WHAT IS CONTEMPORARY DANCE?
con·tem·po·rary | \ kən-ˈtem-pə-ˌrer-ē , -ˌre-rē\
a. marked by characteristics of the present period
b. happening, existing, living, or coming into being during the same period of time
Contemporary Dance is a style of expressive dance informed by elements of several dance genres including modern, jazz, lyrical and classical ballet. It tends to combine the strong, controlled legwork of ballet with modern that stresses on torso. It also employs contract-release, floor work, fall and recovery, and improvisation characteristics of modern dance.
Contemporary Dance is often done in bare feet and emphasises on versatility and improvisation, unlike the strict, structured nature of ballet. The use of energy, gravity and momentum to create dynamic movement, floorwork and contact/partner work are also important elements of Contemporary Dance.
Contemporary Dance can be performed to many different styles of music, with unpredictable changes in rhythm, speed, and direction.
CONTEMPORARY DANCE TECHNIQUES
In Contemporary Dance, these is no unique group of defined movements to learn. A contemporary dance class is called, rather, a training class or a contemporary dance technique class. The goal of a contemporary class is to prepare the mind and body of the dancer for a wide range of movement possibilities: forms, qualities or dynamics.
Nonetheless, there are some common techniques we draw upon in our Contemporary Classes, including but not limited to:
Cunningham Technique is a rigorous form of training designed to create strength and flexibility of both the body and the mind. Key concepts include Torso and Legwork, Spatial Awareness and Rhythmic Accuracy.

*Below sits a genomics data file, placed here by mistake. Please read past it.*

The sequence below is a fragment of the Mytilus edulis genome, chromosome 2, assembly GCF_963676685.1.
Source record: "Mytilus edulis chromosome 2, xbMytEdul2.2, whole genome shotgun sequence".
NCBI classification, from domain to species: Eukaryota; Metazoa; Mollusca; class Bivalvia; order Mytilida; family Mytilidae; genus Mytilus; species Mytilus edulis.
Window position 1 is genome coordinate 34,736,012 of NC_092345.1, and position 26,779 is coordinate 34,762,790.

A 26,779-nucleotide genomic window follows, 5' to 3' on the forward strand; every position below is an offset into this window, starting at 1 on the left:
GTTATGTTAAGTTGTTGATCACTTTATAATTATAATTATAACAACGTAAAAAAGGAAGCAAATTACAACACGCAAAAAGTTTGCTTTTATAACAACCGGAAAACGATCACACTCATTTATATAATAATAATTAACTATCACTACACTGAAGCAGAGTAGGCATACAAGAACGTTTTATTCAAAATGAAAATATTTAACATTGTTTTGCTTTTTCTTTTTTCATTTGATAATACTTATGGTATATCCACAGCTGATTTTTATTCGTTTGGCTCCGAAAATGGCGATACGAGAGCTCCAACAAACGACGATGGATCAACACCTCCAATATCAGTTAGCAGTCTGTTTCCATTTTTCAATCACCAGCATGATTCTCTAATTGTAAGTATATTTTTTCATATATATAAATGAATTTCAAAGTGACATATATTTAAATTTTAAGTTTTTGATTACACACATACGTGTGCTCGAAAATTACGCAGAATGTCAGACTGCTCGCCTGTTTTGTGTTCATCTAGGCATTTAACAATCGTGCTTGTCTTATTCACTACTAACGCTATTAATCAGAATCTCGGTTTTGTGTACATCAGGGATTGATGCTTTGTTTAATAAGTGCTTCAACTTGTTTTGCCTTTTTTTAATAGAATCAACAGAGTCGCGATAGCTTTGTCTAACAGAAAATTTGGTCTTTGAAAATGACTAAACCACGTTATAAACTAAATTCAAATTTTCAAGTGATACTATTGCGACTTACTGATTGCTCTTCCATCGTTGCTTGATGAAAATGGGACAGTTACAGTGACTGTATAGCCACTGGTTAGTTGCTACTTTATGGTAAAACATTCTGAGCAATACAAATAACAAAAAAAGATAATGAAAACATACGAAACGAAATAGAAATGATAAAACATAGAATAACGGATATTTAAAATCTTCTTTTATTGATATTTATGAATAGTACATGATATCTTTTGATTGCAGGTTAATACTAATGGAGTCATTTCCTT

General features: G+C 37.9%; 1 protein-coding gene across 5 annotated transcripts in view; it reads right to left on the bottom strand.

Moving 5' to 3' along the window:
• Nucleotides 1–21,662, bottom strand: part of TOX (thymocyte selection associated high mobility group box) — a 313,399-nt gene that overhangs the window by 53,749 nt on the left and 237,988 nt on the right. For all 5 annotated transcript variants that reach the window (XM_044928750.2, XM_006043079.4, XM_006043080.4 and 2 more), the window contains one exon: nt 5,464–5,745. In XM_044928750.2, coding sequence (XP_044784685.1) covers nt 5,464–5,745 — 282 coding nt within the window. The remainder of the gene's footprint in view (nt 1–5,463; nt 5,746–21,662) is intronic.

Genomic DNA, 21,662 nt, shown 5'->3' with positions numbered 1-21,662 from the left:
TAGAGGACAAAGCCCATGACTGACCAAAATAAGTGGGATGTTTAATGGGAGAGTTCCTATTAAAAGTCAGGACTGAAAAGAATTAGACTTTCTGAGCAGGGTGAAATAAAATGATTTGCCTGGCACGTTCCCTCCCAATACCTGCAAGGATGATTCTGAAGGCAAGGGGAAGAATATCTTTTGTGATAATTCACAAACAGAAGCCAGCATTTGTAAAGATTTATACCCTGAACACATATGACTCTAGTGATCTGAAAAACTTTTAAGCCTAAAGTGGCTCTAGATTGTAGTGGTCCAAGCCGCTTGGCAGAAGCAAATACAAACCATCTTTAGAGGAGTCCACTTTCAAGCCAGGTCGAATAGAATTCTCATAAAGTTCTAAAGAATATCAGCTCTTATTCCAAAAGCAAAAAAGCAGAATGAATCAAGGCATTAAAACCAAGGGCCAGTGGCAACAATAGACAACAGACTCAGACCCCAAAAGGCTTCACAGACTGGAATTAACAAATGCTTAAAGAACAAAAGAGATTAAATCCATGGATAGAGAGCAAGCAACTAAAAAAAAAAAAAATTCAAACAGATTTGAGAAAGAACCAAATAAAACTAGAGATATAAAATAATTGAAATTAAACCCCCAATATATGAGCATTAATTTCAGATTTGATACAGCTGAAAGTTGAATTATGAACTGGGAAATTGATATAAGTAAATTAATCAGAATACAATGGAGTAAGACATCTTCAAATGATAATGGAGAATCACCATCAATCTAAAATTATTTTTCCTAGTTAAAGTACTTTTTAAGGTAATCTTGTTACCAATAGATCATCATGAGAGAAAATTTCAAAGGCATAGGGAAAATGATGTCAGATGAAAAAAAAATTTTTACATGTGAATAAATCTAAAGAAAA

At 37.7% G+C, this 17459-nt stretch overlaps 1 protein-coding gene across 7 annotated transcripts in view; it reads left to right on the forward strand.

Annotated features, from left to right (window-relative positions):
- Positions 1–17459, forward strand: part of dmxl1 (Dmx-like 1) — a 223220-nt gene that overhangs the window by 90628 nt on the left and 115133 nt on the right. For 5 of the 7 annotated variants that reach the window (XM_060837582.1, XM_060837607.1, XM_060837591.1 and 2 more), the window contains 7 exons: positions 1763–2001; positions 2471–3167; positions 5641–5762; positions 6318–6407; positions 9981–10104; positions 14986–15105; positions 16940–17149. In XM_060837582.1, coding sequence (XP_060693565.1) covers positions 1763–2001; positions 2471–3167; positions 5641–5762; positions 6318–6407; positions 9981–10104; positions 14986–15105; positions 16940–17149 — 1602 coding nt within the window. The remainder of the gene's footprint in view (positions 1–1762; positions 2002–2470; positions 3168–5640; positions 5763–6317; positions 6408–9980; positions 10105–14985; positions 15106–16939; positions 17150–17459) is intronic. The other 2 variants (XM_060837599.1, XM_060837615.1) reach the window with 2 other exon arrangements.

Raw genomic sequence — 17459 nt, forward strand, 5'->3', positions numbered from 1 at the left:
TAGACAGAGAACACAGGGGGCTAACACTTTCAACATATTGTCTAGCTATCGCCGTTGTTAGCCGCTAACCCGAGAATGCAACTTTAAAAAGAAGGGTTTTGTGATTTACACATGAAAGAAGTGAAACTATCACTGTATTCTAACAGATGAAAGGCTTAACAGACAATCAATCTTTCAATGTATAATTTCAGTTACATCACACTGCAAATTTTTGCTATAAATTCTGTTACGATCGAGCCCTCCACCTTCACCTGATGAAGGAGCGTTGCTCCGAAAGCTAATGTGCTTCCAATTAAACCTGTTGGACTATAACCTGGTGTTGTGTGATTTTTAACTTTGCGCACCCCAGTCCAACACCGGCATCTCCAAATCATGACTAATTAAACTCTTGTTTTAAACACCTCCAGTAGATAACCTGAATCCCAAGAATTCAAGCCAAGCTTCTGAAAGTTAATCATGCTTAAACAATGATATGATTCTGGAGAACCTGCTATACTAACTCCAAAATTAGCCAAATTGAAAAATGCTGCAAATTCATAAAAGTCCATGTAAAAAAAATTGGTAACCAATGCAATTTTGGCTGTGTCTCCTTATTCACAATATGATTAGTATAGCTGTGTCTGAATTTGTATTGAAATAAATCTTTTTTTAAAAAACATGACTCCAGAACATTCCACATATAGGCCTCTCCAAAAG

The Limón technique is divided among various physical extremes: fall and recovery, rebound, weight, suspension, succession and isolation. These ideas can be illustrated in the way a dancer uses the floor as a place from which to rise, return to and then rise from again.
Graham technique is based on the opposition between contraction and release, a concept based on the breathing cycle which has become a "trademark" of modern dance forms. Its other dominant principle is the "spiralling" of the torso around the axis of the spine. Graham technique is known for its unique dramatic and expressive qualities and distinctive floorwork.
"I am sincerely trying now to create a dance technique based entirely upon corrective exercises, created with a knowledge of human anatomy; a technique which will correct physical faults and prepare a dancer for any type of dancing he may wish to follow; a technique having all the basic movements which govern the actions of the body; combined with a knowledge of the origin of movement and a sense of artistic design" - Lester Horton
5. Release Technique
Release technique is focused on the principles of “ease of movement” and “fluidity”. Dancers learn to minimise tension in the body to create freedom of movement. The release of body weight into the floor and the use of breath to instigate movement is part of the learning process.